Lesley Jane Seymour was named editor-in-chief of More magazine in January of 2008. More, with a circulation of 1.2 million, is recognized as the leading lifestyle magazine for women over 40, and was named Magazine of the Year by Advertising Age in 2006.
Prior to joining Meredith Corporation, Seymour most recently served as the editor-in-chief of Marie Claire, which under her direction received a National Magazine Award nomination for General Excellence in 2006. During her tenure, Seymour spearheaded the magazine's signature cause-related programs, including Time to Talk Day, which raised awareness for domestic violence and the One World/One Wish campaign for the international relief organization Save the Children.
Her experience in the women's lifestyle field also includes serving as the editor-in-chief of Redbook, where she repositioned the magazine, developed new editorial programs and features and guided the title to a National Magazine Award
MORE Magazine Editor-in-Chief Lesley Jane Seymour uses a photo of Madonna's Super Bowl halftime performance to illustrate that women today should no longer strive to look younger than they are. Seymour argues that they should instead look good for their age.
This is just a desperate attempt of these women to validate their existence. What a mindless discussion this is. Do any of you know what the meaning of our existence is? Do you know that every idea we've created was created in the vacuum of our mind and imagination. This is not necessarily a bad thing however when we use it to judge others negatively who is really not hurting you or anyone else seems to me just an empty exercise in validating yourselves. Since you're judging someone else, you've given me a tacit permission to judge you. All four of you look boring, ordinary and average. No one will pay money to see you perform on stage. People pay money to see Madonna and in a consumer based society where spending money is very similar to casting a vote. Madonna is showing people that ageism is real and she won't be a victim. If you don't like the way she looks, look into the mirror. Millions of people validate Madonna everyday not that it's essential to be validated by others. But who validates you? You guys are history, Vogue, etc. You're ludites and doing everything you can to remain relevant. And frankly you're not. It's sad but it's part of progress and evolution which is merciless as you've been obviously feeling to have the need to lash out and use Madonna's famous name to get attention. Bunch of irrelevant leaches desperately attempting to find meaning and purpose. Good luck!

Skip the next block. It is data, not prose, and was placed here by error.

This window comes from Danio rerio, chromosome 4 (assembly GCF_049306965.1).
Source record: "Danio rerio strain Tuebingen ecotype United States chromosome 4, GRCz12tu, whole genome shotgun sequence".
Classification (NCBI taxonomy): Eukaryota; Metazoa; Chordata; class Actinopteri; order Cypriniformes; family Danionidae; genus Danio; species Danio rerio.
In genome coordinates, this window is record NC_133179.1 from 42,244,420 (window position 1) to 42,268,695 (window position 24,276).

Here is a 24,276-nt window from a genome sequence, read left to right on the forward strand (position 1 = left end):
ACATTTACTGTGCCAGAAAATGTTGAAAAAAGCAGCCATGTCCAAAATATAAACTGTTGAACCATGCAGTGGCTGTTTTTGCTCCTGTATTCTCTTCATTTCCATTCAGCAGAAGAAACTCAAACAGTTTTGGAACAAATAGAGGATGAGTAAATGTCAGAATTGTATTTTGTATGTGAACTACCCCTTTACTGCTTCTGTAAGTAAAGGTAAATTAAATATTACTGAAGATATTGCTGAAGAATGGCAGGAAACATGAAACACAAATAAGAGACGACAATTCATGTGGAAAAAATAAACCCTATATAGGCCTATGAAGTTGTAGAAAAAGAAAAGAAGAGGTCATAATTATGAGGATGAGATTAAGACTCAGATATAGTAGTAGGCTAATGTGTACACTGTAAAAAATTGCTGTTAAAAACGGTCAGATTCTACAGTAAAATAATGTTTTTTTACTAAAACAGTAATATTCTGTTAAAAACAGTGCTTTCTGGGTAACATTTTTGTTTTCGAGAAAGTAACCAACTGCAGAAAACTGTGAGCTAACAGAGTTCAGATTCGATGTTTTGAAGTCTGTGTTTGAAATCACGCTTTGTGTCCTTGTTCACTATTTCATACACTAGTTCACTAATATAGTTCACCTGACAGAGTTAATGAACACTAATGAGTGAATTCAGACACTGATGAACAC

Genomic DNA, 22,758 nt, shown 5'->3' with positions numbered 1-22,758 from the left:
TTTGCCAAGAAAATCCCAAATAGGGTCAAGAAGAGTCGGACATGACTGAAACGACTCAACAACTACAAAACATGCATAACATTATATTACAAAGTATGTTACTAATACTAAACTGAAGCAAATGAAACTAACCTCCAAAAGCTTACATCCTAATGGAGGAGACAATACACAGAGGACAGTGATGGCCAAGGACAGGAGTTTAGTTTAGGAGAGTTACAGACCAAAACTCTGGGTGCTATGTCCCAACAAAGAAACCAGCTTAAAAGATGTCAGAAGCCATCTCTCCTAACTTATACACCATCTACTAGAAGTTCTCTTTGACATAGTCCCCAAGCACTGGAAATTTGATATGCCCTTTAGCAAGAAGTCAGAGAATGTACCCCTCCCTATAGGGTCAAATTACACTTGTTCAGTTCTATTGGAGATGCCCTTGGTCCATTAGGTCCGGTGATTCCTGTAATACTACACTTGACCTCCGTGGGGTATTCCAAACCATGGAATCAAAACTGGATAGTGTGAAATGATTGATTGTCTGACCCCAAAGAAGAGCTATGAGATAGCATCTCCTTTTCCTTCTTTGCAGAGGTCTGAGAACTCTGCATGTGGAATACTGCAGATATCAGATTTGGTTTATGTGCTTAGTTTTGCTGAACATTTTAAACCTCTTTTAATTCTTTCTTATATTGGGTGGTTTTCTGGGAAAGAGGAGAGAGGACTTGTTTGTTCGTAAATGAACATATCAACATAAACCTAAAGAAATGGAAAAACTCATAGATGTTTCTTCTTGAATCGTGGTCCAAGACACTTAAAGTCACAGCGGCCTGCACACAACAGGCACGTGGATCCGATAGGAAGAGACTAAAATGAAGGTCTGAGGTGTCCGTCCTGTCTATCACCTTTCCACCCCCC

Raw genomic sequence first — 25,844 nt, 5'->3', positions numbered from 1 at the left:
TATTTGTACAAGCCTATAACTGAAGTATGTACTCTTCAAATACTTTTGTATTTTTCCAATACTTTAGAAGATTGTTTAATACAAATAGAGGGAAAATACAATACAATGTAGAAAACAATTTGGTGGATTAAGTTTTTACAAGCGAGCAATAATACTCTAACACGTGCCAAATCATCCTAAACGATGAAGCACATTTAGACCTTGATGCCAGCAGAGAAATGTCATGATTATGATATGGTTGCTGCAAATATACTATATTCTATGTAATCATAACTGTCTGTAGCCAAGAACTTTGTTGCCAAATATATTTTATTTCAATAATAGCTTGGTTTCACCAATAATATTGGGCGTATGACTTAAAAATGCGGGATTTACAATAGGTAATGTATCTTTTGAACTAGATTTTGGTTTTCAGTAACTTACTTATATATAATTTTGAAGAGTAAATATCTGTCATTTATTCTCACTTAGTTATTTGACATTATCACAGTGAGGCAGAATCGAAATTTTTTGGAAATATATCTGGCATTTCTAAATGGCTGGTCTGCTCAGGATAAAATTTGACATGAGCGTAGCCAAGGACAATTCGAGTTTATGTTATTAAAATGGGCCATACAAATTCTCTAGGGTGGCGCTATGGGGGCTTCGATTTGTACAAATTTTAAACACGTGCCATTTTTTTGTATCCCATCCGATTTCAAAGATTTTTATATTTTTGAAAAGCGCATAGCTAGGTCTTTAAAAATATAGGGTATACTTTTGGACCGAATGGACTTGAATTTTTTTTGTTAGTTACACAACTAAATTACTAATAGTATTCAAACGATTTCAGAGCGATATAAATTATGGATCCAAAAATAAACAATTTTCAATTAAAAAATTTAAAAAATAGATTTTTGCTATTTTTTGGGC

I don't want anyone to tell me I look good "for my age". That presupposes that a particularly age sets the premise for looking bad.
I want to look my age and as if I have had a wonderful, fulfilling and joyful life. This is etched on how I look. "Looking good for my age" is a backhanded insult and it reinforces the barrage of messages that encourage women to feel insecure and to waste unnecessary time and money on their appearance.
Be truly bold. Don't try to look like a magazine. Look like yourself. Get away from the mirror and live you life for heaven's sake. Beauty lies in living fully, not whether you lie down in a convertible the right way.